There are some downsides to this job:
1) It’s kind of like working for a congenial and slightly less creepy David Blaine.
2) I’m a captive audience for all these magic tricks that make me SHIT MY MIND.
But there are also some real perks to this job:
1) He feeds me lunch, that sometimes includes cake!
2) He pays me in real dollars, not magicbucks.
3) I get to see one of my favourite things every time I walk into his house.
Oh yeah – it’s the world’s most demented canine tyrant, His Majesty Sporticus. Now EIGHTEEN AND A FREAKIN’ HALF YEARS OLD, Sport refuses to die … probably just to be obstinate. Or, the most likely explanation, is that it’s some kind of magic at work. How else can you explain how Sport, going on 19 years old, still shuffles around this earth making people do his bidding? It’s gotta be magic.
This week, Sport is staying with me and my crew while my boss and his wife have disappeared into the magic box and reappeared in the middle of NYC. Sport rattled and squeaked his way into my living room, collapsed himself into a heap of dusty old bones on a big fluffy pillow and has been making me do his bidding ever since.
Sporty is much as I remember him – serious, sweet and bossy as fuck.
You! Peon! Bring me some food I will eat. Except I WON’T eat ANYTHING that I have eaten before, so be creative. But not too creative, for I won’t like that one bit. In fact, maybe I’m not even hungry at all. You’ll never know, will you? Why are you just standing there?! GET TO WORK!!
This is one OLD dog, my friends. He is on a million medications to keep his heart beating, his joints passably mobile and the grim reaper at bay. Every time I pick him up (which is shockingly often, and usually because he has gotten stuck somewhere) he wheezes and coughs and I’m sure the end is nigh.
He has a very special eating regime that I, apparently, SUCK at, because he completely refused to eat his dinner last night (a dinner, I might add, that involves several steps, about 40 minutes of cooking and a very specific presentation) until I peppered it liberally with slices of ham. And for a dog who gets stuck in corners, he’s remarkably adroit at removing strategically placed ham-bits from the rest of his food.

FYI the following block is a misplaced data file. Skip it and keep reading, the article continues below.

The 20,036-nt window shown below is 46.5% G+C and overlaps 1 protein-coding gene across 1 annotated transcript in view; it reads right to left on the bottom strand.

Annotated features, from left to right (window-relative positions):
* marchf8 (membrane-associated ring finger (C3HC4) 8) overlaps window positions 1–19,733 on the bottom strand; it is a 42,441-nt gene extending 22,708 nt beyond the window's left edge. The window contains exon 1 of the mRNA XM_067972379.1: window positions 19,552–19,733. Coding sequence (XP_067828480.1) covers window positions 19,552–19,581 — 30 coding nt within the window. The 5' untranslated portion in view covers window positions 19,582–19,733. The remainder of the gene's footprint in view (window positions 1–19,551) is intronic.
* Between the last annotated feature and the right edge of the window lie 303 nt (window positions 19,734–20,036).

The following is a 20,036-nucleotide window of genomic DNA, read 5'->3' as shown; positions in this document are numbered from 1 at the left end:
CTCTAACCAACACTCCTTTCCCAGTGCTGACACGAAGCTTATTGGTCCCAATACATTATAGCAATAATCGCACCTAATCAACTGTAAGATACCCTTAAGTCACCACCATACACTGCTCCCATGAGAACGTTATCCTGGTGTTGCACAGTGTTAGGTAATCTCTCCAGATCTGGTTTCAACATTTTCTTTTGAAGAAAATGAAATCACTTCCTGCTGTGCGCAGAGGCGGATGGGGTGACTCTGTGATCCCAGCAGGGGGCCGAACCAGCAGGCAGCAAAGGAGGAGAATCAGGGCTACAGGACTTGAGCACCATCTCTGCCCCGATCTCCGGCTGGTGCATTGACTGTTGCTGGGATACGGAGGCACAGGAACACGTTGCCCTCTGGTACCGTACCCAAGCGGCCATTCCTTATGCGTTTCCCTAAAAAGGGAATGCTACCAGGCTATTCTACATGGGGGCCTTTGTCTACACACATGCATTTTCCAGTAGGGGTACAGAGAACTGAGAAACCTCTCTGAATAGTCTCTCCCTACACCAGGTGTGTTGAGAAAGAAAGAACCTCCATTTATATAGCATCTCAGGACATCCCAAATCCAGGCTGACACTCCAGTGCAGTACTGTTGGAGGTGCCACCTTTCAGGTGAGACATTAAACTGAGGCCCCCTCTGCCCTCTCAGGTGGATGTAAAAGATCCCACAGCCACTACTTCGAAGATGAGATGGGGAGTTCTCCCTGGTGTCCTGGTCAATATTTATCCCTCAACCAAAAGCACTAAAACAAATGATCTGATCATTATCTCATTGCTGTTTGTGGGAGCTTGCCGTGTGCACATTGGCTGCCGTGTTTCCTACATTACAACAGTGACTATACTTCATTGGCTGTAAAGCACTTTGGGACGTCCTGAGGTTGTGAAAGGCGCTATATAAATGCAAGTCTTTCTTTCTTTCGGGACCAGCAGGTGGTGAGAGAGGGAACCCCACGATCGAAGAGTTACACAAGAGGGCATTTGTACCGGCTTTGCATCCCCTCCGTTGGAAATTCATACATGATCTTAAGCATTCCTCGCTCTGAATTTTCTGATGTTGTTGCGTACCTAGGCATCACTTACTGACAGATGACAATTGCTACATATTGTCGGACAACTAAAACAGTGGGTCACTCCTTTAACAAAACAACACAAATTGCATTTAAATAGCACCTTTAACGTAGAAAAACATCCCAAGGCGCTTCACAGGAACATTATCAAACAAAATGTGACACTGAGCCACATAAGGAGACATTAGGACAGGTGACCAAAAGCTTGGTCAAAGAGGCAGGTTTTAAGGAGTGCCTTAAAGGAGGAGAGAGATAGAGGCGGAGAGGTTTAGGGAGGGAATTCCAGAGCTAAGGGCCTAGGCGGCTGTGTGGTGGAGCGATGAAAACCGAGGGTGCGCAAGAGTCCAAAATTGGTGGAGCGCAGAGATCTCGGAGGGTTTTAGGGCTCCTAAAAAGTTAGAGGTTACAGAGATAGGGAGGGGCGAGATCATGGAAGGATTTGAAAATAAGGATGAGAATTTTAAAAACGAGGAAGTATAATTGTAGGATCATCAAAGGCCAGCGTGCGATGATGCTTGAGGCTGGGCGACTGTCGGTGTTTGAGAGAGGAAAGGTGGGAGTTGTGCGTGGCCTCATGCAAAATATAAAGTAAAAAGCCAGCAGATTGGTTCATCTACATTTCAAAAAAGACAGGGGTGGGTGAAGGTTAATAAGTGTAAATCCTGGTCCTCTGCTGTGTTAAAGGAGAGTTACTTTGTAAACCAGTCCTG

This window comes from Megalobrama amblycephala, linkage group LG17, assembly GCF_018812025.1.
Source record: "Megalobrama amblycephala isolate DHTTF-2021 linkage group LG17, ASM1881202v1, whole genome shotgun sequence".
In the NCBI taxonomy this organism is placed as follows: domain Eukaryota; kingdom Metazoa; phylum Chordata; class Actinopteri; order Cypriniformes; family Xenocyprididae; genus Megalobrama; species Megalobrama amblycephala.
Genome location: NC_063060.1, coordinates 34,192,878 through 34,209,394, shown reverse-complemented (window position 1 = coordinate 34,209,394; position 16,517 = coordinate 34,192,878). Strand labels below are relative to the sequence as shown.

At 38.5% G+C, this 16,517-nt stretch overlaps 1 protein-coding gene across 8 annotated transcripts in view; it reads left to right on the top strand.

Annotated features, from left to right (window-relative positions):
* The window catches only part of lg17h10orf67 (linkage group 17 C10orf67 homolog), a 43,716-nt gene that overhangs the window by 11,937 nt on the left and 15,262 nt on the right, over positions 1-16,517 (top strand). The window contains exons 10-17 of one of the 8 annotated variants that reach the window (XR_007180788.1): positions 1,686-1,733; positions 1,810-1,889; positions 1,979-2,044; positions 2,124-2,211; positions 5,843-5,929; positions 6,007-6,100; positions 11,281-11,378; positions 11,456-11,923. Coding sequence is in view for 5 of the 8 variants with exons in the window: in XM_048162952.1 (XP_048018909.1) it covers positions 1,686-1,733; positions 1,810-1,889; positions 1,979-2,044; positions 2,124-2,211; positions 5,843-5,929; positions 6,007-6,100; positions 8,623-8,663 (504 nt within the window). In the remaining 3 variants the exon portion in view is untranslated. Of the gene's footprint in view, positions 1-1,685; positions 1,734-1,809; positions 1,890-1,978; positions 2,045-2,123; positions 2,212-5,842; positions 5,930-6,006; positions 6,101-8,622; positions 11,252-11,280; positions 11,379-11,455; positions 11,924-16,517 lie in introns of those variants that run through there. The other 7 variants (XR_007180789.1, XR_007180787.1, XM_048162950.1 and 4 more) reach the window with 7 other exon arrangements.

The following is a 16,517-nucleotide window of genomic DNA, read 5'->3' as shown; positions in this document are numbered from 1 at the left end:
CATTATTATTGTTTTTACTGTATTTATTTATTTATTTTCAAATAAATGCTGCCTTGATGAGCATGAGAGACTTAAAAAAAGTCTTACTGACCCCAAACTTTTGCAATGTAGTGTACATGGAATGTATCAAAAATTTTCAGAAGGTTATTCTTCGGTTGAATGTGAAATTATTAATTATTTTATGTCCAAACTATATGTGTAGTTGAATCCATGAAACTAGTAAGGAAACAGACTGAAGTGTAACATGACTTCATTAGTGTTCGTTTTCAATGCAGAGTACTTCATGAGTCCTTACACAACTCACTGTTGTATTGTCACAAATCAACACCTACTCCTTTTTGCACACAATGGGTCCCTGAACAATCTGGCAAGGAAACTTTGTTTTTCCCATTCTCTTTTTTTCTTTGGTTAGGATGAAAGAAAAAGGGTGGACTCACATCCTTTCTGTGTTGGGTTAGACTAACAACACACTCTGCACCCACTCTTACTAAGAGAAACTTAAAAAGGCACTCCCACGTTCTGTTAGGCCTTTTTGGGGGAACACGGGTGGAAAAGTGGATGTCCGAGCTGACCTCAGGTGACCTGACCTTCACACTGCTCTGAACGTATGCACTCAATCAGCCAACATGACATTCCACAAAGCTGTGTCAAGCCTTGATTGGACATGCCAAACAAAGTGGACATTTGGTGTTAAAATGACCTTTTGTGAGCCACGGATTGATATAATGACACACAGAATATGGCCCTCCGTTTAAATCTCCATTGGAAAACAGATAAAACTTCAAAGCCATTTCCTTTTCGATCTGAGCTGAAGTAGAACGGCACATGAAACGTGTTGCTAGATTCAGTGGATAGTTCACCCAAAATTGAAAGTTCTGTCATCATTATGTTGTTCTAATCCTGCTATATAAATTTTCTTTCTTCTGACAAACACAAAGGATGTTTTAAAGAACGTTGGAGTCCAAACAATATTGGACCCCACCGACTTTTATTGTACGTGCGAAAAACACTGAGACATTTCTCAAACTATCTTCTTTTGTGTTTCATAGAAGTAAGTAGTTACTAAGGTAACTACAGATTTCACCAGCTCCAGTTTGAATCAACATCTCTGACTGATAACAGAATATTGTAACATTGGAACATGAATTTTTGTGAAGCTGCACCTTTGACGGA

This morning he woke me up at 6AM by peeing on my carpet.
I love having Sport here because … well, because I love Sport! But I also hate having Sport here because I am nursing this 24-7 dread that he’s going to die on my watch. His owners have assured me many times that if he dies while they are gone they won’t blame me, because he’s EIGHTEEN AND A FREAKIN’ HALF YEARS OLD and he’s bound to pop off eventually. But I’d much rather he waited until they come back from NYC and if he must kick it, he does it in their house and not mine. (Of course, if he doesn’t stop with the refusal to eat anything I make him, I may kill him myself. Perhaps I’ll kick him until … oh never mind.)
A day with Sport goes kind of like this – he wakes me up at an ungodly early hour by pissing in my floor, so I leap out of a dead sleep, hustle him at a snail’s pace to the front door and shove him outside. Then I crawl around cleaning up the trail of pee, crying because 40 seconds ago I was asleep and now I’m the opposite, and I’m confused. He wanders around outside sniffing stuff and trying not to get lost at the pace of .0927 miles per decade, then waits for me to reappear because he can’t get back up on the deck. I lift him up, he coughs and wheezes – I squint my eyes shut and repeat the phrase “don’tdiedon’tdiedon’tdie” until he stops coughing.
Then we sort of propel ourselves through the house until we’re back in the big room, where Sport whines until someone gets off his big fluffy pillow, where he promptly collapses. I make a meal he won’t eat, replace it with something else he won’t eat, lie down on the floor in front of him with a spoon and beg him to eat, kick his bowl across the room and hurl invectives at him for not eating, then I give him several slices of ham and some liver cookies, which he will eat. At least, which he will eat today. Who knows about tomorrow?